Vision for Riverfront Park in Fredericksburg advances
The vision for Fredericksburg’s Riverfront Park is starting to emerge.
The Riverfront Task Force met this week and, after everyone weighed in on the two design options presented by the firm of Rhodeside & Harwell, agreed to the one that’s likely less expensive.
However, cost was not a factor in the discussions that stretched over two hours in City Hall on Tuesday.
No cost estimate has been calculated yet for the park that will sit on 3.6 acres between Sophia Street and the Rappahannock River and is adjacent to Shiloh (Old Site) Baptist Church.
The cost will be calculated after the final draft of the design is created.
The design firm has a deadline of Aug. 1 to produce a final design.
City residents had a chance to weigh in on the two design options at an open house on May 3 and through online feedback.
Results of that feedback were shared with the task force on Tuesday by Elliot Rhodeside, one of the principals in the Alexandria-based firm designing the park.
The next step is to take the input received from the task force and incorporate it into a refined design that will be shared at the group’s next meeting.
That meeting is to take place in about a month but a date has not been set.
Input from residents was evenly split between the two designs, according to a report produced by the design firm. However, like the task force, many individuals liked features from both designs and wanted them incorporated into the final plan.
A majority of the task force members chose option A, though features from option B are to be incorporated into the next draft.
Option A includes multiple paths that lead visitors to the riverfront. It also has aquatic gardens, event space, a trail running parallel to the river, a water play area and a wall along the Hanover Street side with an interpretive history feature.
Option B included a curving walkway and a pedestrian bridge that would have served as a stage for events. That bridge, with a design that resembled the sail of a ship, could have been costly to create.
The consensus this week was to remove the Masonic lodge building on the Sophia Street site, though there would be more research on its history before that occurs.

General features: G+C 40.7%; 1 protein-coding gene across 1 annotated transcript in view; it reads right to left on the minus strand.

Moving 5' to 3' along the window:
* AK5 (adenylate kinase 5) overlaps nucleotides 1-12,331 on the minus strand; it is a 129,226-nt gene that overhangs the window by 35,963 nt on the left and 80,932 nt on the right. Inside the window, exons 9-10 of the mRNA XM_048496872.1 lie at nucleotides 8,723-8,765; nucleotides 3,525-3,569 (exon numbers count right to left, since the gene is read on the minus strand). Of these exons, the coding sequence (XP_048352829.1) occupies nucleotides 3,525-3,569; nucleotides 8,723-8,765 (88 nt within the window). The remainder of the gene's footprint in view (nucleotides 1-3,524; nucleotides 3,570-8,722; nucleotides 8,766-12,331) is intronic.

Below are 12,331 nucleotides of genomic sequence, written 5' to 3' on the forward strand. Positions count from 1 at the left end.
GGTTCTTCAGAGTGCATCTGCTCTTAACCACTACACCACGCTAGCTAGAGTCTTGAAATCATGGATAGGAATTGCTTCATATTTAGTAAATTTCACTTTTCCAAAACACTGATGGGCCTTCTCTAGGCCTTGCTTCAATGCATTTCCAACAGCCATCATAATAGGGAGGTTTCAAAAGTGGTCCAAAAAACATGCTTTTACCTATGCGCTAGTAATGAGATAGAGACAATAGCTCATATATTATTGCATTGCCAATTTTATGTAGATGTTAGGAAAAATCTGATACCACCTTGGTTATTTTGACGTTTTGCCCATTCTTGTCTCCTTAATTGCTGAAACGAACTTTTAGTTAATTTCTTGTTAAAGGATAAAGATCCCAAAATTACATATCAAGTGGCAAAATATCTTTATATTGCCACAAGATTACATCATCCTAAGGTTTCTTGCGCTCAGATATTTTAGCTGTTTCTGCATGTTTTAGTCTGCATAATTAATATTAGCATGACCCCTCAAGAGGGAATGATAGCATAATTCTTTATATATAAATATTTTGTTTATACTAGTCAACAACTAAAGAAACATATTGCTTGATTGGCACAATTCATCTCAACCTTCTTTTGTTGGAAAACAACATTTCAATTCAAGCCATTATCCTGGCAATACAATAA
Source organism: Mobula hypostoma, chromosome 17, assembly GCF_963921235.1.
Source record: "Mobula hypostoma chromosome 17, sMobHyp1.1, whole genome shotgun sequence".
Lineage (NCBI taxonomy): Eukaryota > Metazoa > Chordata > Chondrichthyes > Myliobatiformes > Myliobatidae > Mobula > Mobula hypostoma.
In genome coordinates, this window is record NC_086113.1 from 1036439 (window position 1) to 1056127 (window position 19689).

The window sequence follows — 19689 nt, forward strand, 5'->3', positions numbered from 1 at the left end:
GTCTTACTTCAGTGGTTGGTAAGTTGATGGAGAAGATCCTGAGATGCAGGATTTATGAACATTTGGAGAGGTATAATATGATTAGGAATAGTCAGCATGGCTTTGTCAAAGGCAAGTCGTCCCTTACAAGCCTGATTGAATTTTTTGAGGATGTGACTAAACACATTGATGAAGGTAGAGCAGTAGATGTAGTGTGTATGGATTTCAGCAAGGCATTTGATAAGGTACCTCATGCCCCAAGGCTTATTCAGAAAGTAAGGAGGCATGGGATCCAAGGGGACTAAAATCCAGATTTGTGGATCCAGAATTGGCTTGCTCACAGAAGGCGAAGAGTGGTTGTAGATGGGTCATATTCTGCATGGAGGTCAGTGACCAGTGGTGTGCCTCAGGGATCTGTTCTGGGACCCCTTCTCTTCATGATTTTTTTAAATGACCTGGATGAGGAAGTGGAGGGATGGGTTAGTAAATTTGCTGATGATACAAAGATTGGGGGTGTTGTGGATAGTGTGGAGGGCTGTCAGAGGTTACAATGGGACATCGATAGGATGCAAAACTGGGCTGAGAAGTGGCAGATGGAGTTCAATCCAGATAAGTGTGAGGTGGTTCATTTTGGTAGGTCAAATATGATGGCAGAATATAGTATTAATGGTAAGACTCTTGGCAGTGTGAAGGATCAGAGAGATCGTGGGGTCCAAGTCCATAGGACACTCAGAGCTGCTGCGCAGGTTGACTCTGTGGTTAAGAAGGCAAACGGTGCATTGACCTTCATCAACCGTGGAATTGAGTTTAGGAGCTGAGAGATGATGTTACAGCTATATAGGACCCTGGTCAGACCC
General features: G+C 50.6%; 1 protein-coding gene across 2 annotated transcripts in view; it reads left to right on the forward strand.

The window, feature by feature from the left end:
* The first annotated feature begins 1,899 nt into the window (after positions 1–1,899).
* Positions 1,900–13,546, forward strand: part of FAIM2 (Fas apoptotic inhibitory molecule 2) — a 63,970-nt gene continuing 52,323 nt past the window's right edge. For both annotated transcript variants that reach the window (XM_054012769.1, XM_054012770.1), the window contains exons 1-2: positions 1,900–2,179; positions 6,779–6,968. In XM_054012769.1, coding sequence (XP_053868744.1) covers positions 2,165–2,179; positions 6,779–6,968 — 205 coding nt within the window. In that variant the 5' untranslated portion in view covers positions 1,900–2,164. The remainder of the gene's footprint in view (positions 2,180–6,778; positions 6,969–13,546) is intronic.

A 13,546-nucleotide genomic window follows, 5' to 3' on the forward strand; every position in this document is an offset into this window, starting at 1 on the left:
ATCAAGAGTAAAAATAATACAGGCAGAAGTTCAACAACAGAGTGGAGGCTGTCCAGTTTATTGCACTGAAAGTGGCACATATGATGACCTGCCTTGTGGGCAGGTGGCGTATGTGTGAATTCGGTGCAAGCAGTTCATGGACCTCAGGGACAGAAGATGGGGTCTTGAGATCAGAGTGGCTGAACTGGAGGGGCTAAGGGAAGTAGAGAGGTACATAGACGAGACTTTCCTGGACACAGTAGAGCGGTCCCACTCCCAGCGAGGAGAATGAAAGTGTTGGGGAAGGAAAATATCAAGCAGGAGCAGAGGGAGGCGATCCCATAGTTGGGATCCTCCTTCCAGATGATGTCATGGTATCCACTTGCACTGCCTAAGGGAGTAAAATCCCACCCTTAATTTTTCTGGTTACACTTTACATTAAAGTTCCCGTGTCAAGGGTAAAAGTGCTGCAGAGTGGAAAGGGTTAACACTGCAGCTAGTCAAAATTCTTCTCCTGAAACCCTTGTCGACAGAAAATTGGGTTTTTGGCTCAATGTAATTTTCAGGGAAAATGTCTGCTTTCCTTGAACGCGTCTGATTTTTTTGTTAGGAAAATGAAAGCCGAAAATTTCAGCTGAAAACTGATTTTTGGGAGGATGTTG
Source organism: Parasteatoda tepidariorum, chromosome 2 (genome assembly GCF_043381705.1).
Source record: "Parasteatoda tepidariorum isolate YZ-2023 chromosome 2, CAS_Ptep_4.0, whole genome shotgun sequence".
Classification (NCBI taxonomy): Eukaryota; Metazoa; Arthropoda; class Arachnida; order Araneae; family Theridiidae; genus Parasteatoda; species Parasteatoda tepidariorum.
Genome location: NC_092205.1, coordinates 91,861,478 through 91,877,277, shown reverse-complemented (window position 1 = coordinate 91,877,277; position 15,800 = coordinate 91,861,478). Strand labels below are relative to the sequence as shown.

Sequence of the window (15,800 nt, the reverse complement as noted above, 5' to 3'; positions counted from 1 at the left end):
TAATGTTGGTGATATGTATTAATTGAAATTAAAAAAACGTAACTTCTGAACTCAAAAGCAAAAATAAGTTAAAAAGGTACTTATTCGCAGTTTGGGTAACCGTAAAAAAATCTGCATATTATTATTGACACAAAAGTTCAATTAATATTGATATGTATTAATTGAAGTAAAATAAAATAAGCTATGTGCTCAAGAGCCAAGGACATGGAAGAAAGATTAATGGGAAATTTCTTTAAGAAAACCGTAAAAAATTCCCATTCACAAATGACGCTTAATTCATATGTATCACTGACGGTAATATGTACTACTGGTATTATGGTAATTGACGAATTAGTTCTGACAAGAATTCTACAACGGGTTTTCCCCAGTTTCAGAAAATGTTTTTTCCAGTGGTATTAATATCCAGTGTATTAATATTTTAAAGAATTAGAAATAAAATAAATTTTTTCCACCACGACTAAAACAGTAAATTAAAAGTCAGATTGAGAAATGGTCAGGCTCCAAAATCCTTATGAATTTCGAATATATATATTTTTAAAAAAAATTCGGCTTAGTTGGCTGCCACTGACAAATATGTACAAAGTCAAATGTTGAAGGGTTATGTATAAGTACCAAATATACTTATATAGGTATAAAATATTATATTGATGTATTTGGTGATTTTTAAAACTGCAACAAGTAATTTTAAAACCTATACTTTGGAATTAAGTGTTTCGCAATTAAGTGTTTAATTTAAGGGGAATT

The city’s Architectural Review Board was split about whether it should be retained, according to Rhodeside’s report.
Chris Hornung, who serves on the task force and the city’s Economic Development Authority, said the EDA unanimously supported option A and did not expect the lodge building to be saved.
EDA members has questions about plans for restrooms and wanted to be sure vendors would be able to access the park, when appropriate.
The group suggested using rotating art displays there.
Bob Antozzi, the city’s director of parks, recreation and public facilities, asked that the play areas be moved back from the street for improved safety of children.
Rhodeside said that features on the area’s history weren’t detailed in the original options but will be in the next round.
Several people providing input during the process expressed interest in addressing the history of African–Americans and offered ideas such as using stones to signify crossing the river to freedom.
In response to a question from Councilman Matt Kelly, who serves on the task force, the design team will calculate how many people can comfortably use the park at once.
However, it was clear this week that the park isn’t suitable for an event as large as Oktoberfest, which draws about 10,000 people.
Councilman George Solley, who chairs the task force, said it was probably better suited for a concert or for spillover from Heritage Day events.
After hearing from the task force, Rhodeside said his firm also favored option A and felt it could achieve more goals and would be family-friendly.
Pamela Gould: 540/735-1972
WANT TO LEARN MORE?
To review the Riverfront Park project, including the two design options created by Rhodeside & Harwell, go to: